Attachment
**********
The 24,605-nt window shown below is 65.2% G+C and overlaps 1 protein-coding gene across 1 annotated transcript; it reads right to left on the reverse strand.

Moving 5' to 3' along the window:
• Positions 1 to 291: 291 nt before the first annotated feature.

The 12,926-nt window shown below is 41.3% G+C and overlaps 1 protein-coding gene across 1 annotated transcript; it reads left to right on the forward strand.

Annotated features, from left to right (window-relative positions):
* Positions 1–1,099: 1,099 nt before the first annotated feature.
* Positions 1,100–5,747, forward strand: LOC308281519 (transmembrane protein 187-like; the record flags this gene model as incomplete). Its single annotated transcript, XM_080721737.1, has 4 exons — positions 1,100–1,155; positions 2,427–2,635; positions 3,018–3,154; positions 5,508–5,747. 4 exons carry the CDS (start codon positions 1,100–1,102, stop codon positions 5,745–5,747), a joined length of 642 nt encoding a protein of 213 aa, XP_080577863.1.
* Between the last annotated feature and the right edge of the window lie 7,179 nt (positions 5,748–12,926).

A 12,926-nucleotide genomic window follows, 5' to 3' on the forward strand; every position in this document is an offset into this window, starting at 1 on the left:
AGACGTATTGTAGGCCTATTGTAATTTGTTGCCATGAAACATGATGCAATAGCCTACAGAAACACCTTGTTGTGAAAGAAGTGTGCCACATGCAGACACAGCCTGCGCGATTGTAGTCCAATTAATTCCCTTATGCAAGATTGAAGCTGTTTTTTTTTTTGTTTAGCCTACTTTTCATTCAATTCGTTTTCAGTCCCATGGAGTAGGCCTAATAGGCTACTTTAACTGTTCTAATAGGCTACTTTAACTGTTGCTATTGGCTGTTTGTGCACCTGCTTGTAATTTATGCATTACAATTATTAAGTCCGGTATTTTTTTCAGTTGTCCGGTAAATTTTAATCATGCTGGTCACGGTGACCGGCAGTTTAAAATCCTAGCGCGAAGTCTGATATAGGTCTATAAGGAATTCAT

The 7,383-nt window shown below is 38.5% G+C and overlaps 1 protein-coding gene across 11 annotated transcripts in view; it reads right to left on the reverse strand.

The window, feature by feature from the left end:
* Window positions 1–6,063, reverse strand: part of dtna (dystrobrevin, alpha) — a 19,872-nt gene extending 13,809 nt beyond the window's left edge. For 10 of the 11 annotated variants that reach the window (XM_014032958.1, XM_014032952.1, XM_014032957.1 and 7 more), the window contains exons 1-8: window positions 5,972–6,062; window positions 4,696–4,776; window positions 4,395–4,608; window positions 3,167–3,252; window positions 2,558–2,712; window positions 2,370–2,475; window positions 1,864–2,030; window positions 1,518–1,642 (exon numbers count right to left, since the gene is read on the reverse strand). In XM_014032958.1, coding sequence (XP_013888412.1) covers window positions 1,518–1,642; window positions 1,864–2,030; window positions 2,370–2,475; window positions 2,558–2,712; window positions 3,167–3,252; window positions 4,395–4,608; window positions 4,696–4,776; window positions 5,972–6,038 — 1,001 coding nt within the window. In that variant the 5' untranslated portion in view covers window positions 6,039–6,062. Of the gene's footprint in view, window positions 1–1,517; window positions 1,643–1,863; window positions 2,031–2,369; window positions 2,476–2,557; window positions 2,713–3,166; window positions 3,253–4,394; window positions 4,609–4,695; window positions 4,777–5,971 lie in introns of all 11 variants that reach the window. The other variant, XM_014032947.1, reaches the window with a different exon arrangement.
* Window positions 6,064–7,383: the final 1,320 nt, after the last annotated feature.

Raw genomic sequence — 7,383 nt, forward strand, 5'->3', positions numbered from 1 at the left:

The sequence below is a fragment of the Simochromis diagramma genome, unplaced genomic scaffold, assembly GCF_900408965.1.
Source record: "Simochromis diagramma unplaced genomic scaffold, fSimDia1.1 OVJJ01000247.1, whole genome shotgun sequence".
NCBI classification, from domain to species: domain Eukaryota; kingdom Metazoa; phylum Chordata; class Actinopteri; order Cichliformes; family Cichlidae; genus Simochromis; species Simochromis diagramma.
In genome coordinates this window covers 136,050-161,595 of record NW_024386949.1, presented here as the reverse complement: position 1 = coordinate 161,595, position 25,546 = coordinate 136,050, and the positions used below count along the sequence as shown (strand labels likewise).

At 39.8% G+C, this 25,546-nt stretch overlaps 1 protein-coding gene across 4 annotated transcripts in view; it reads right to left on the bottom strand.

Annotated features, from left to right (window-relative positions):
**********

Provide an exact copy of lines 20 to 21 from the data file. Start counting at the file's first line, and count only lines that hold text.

At 39.8% G+C, this 25,546-nt stretch overlaps 1 protein-coding gene across 4 annotated transcripts in view; it reads right to left on the bottom strand.

Annotated features, from left to right (window-relative positions):